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A program crashing overnight can be difficult to diagnose. We'll start by looking at what programs are running, and starting, when you're not around.

For the past week, something starts running after midnight and it causes the blue "screen of death" - is there a way of trying to find out what is starting up at that time?

A couple of approaches come to mind.

We can certainly look at the Task Scheduler to see if there's something specific that has been configured to run at the time you're concerned about.

But that's limited to scheduled tasks.

So I'll describe an approach that will log all the software starting on your machine - at least, as long as you have a Windows edition better than "Home".

Task Scheduler

"Process tracking ... [is] a handy tool to answer that 'what the heck is running?' question"

Windows includes a comprehensive task scheduling feature that, honestly, I wish more programs would use instead of leaving small applications running constantly.

It can also be used to schedule tasks to run at specific times every day. For example, I use it to run a script on each of my computers overnight so that they copy a bunch of data around my network for backup and synchronization while I'm not using the machines.

In the Windows 7 Control Panel, click on System and Security, and then Schedule Tasks to fire up the Task Scheduling applet:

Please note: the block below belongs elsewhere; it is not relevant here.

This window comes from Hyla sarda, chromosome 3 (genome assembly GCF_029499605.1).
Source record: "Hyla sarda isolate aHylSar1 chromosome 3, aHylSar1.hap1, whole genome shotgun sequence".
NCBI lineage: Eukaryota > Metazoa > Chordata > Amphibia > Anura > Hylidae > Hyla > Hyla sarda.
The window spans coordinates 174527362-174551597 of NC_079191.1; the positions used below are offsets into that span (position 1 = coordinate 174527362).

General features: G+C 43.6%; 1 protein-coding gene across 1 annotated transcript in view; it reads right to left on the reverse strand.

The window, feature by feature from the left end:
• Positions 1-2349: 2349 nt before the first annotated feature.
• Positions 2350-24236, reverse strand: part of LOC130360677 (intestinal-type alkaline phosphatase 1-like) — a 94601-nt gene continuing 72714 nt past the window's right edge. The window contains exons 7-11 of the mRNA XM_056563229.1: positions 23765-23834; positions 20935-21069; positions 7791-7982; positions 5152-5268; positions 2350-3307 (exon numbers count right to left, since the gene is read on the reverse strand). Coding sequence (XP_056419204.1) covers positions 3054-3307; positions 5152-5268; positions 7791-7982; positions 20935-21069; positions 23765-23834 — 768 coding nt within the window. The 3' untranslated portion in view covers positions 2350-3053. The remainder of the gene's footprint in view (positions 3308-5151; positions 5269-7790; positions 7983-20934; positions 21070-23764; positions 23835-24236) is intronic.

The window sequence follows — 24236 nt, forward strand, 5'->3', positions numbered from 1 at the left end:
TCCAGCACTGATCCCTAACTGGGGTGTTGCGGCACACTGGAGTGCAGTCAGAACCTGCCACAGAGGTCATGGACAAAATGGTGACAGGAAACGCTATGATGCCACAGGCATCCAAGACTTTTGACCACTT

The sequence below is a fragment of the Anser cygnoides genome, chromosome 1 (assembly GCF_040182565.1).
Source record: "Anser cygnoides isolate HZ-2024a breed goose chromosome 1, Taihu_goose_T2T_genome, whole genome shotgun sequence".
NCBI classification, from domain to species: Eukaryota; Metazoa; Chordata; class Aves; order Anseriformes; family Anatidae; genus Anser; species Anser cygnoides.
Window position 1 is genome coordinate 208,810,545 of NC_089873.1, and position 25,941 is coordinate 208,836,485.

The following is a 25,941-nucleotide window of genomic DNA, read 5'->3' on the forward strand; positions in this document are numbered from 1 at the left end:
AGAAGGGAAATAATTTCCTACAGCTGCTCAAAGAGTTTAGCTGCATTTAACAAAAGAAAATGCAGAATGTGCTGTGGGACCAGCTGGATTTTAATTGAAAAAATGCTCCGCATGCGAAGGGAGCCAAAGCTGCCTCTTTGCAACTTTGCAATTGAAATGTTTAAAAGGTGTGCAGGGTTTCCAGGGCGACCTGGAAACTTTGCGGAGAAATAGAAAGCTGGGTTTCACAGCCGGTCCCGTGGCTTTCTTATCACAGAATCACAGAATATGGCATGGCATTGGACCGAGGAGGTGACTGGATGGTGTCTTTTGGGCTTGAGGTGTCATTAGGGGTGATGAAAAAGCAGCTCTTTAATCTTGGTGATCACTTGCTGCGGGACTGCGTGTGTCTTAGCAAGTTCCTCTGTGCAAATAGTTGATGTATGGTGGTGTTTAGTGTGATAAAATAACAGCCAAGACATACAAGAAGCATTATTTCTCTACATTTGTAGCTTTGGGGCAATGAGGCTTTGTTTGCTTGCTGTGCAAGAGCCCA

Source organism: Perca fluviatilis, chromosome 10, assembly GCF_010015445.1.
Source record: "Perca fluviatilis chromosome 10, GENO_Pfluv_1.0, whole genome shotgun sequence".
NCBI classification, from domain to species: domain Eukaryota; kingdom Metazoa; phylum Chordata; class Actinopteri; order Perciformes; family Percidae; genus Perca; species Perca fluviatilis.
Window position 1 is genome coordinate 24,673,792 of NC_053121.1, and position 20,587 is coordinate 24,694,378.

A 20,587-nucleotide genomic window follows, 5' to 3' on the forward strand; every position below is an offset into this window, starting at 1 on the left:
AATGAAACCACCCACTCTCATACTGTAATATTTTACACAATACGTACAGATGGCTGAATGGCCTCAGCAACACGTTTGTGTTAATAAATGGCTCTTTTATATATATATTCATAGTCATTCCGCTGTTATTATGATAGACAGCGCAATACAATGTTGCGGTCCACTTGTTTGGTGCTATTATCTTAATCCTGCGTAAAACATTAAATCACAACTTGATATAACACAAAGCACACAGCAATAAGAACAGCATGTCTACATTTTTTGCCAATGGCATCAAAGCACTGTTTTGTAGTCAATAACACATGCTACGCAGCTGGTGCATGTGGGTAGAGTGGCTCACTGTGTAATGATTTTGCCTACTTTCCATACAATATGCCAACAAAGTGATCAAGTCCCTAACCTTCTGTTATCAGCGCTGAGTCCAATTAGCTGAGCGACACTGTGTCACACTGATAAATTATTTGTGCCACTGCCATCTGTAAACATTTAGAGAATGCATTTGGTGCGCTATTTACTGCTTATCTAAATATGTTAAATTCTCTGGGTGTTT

Windows 7 Task Scheduler

In Windows XP, the tool is somewhat simpler, and accessed via Control Panel, Performance and Maintenance, Scheduled Tasks.

Windows XP's scheduled tasks

In XP you can see the list of scheduled tasks and the time they're to run right away.

In Windows 7, just expand the items in the left hand column and click on each to see the assorted scheduled items associated with each:

Windows 7 Task Scheduler showing a task

In either case, you can see which programs are scheduled to run. If one happens to be scheduled for shortly before the time you're interested in, then perhaps that's the culprit.

Just Audit What Runs

Both XP and 7 (and Vista, of course) include the ability to audit and log what programs start up and when. The downside is that the interface to manage this logging is not available in the "Home" versions of Windows.

Warning: Process tracking can slow your machine down, so you definitely don't want to leave it on all the time. That being said, it's a handy tool to answer that "what the heck is running?" question; overnight or at other times.

To turn on process auditing (both versions of Windows):

  • Open the "Run" dialog box - easiest is by typing holding down the Windows key and typing R.

  • Enter gpedit.msc and press OK. This is the group policy editor.

  • Once the Group Policy editor is up and running, expand Computer Configuration, Windows Settings (by clicking on the boxed plus sign or triangles to its left).

  • Expand Security Settings, then Local Policies and then click on Audit Policy.

That should have you at something looking much like this:

Windows 7 Audit Process Tracking

(That's Windows 7, Windows XP looks similar.)

  • Double click on Audit process tracking.

  • Check the box labeled Success for Audit these attempts.

Windows 7 Audit Process Tracking Option